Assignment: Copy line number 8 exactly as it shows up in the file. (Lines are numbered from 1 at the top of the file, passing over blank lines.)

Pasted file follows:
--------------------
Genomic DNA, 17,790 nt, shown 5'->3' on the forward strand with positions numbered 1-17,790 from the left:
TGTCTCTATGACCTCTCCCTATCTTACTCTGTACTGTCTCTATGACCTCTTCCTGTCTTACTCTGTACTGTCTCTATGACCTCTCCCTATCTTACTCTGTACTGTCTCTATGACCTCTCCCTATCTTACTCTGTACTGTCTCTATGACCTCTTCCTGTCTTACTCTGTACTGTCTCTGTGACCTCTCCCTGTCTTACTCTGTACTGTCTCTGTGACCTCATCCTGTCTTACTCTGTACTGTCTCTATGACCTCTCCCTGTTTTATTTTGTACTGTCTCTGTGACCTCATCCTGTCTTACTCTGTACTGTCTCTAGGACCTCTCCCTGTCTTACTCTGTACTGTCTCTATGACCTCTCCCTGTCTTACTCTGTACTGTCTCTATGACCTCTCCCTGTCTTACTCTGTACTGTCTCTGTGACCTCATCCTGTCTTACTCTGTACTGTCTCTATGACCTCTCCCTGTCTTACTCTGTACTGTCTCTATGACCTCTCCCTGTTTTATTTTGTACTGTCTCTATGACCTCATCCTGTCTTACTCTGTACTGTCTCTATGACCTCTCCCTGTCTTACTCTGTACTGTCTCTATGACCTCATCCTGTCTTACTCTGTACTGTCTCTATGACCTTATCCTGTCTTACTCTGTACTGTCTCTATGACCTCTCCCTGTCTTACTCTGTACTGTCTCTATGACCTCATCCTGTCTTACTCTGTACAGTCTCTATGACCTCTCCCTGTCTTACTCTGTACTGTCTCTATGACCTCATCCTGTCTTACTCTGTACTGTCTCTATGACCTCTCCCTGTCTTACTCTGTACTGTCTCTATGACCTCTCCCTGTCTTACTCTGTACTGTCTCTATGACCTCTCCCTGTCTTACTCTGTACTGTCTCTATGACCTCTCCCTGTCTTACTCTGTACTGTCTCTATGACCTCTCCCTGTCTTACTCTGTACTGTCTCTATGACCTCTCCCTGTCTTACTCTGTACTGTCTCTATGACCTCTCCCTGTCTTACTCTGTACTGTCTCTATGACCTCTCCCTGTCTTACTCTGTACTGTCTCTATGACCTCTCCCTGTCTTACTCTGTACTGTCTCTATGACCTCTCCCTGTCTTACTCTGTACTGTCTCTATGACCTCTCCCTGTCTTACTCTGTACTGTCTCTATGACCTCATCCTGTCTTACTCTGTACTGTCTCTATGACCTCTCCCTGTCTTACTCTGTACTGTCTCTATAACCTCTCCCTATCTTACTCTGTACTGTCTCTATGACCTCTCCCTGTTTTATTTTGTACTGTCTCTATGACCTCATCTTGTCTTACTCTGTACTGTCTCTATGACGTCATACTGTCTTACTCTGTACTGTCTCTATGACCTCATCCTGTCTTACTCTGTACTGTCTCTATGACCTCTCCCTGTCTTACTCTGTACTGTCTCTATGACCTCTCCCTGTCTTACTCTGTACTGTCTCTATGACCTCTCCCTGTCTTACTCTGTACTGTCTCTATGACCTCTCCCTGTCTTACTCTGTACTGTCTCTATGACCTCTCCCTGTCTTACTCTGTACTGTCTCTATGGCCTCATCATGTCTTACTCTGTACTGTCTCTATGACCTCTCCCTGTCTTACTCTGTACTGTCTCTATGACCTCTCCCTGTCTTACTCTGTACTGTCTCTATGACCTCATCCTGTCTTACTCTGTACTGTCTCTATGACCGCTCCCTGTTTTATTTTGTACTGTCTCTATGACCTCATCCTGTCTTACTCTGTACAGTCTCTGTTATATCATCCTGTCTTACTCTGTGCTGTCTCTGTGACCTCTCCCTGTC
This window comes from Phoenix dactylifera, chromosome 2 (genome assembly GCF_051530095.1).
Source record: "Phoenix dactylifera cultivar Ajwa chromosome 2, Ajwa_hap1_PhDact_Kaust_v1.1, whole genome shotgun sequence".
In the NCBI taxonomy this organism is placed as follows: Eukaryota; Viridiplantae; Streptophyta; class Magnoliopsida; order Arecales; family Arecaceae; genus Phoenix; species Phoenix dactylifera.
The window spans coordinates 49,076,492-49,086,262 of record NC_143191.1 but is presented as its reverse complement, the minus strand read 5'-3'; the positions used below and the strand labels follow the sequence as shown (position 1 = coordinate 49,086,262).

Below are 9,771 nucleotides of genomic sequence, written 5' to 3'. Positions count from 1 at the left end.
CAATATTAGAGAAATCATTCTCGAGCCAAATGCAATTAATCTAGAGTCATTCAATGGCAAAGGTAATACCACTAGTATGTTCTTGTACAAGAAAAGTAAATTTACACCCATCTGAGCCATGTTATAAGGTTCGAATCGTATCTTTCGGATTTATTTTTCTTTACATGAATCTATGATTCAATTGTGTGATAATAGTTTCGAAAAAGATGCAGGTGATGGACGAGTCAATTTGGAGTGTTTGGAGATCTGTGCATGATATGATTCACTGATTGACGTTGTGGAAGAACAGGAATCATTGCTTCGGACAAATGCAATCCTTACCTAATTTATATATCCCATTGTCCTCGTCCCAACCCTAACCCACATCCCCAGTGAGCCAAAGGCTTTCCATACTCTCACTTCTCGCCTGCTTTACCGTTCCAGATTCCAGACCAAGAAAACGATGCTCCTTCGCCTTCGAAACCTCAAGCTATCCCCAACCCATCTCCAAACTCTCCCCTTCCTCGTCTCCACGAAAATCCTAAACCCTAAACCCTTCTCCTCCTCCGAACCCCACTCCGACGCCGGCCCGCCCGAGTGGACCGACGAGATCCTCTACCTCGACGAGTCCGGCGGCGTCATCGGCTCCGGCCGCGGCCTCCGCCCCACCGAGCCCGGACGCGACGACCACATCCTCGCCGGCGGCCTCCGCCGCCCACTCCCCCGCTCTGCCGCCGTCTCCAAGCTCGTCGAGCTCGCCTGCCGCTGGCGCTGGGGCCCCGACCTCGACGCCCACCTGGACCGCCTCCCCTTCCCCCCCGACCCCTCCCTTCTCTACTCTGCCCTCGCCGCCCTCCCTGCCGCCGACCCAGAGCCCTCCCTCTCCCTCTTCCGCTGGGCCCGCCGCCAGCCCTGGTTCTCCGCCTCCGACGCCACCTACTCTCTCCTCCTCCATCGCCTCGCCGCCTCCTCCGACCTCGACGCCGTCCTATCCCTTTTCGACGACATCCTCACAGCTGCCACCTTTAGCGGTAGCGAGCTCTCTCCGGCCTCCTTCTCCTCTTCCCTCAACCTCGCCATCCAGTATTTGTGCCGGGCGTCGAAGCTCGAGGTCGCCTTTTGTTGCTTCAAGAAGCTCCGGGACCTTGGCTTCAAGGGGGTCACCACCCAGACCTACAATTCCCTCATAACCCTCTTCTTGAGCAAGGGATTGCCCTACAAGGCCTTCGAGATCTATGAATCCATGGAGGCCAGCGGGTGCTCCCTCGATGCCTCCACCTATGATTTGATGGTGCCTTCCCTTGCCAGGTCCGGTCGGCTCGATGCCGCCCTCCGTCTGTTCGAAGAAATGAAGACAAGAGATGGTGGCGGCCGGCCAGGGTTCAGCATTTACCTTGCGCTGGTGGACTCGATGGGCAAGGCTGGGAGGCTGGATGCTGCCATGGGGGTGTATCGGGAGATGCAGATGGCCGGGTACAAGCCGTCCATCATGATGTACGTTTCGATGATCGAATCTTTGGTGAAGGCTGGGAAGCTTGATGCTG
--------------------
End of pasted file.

CAATATTAGAGAAATCATTCTCGAGCCAAATGCAATTAATCTAGAGTCATTCAATGGCAAAGGTAATACCACTAGTATGTTCTTGTACAAGAAAAGTAAATTTACACCCATCTGAGCCATGTTATAAGGTTCGAATCGTATCTTTCGGATTTATTTTTCTTTACATGAATCTATGATTCAATTGTGTGATAATAGTTTCGAAAAAGATGCAGGTGATGGACGAGTCAATTTGGAGTGTTTGGAGATCTGTGCATGATATGATTCACTGATTGACGTTGTGGAAGAACAGGAATCATTGCTTCGGACAAATGCAATCCTTACCTAATTTATATATCCCATTGTCCTCGTCCCAACCCTAACCCACATCCCCAGTGAGCCAAAGGCTTTCCATACTCTCACTTCTCGCCTGCTTTACCGTTCCAGATTCCAGACCAAGAAAACGATGCTCCTTCGCCTTCGAAACCTCAAGCTATCCCCAACCCATCTCCAAACTCTCCCCTTCCTCGTCTCCACGAAAATCCTAAACCCTAAACCCTTCTCCTCCTCCGAACCCCACTCCGACGCCGGCCCGCCCGAGTGGACCGACGAGATCCTCTACCTCGACGAGTCCGGCGGCGTCATCGGCTCCGGCCGCGGCCTCCGCCCCACCGAGCCCGGACGCGACGACCACATCCTCGCCGGCGGCCTCCGCCGCCCACTCCCCCGCTCTGCCGCCGTCTCCAAGCTCGTCGAGCTCGCCTGCCGCTGGCGCTGGGGCCCCGACCTCGACGCCCACCTGGACCGCCTCCCCTTCCCCCCCGACCCCTCCCTTCTCTACTCTGCCCTCGCCGCCCTCCCTGCCGCCGACCCAGAGCCCTCCCTCTCCCTCTTCCGCTGGGCCCGCCGCCAGCCCTGGTTCTCCGCCTCCGACGCCACCTACTCTCTCCTCCTCCATCGCCTCGCCGCCTCCTCCGACCTCGACGCCGTCCTATCCCTTTTCGACGACATCCTCACAGCTGCCACCTTTAGCGGTAGCGAGCTCTCTCCGGCCTCCTTCTCCTCTTCCCTCAACCTCGCCATCCAGTATTTGTGCCGGGCGTCGAAGCTCGAGGTCGCCTTTTGTTGCTTCAAGAAGCTCCGGGACCTTGGCTTCAAGGGGGTCACCACCCAGACCTACAATTCCCTCATAACCCTCTTCTTGAGCAAGGGATTGCCCTACAAGGCCTTCGAGATCTATGAATCCATGGAGGCCAGCGGGTGCTCCCTCGATGCCTCCACCTATGATTTGATGGTGCCTTCCCTTGCCAGGTCCGGTCGGCTCGATGCCGCCCTCCGTCTGTTCGAAGAAATGAAGACAAGAGATGGTGGCGGCCGGCCAGGGTTCAGCATTTACCTTGCGCTGGTGGACTCGATGGGCAAGGCTGGGAGGCTGGATGCTGCCATGGGGGTGTATCGGGAGATGCAGATGGCCGGGTACAAGCCGTCCATCATGATGTACGTTTCGATGATCGAATCTTTGGTGAAGGCTGGGAAGCTTGATGCTG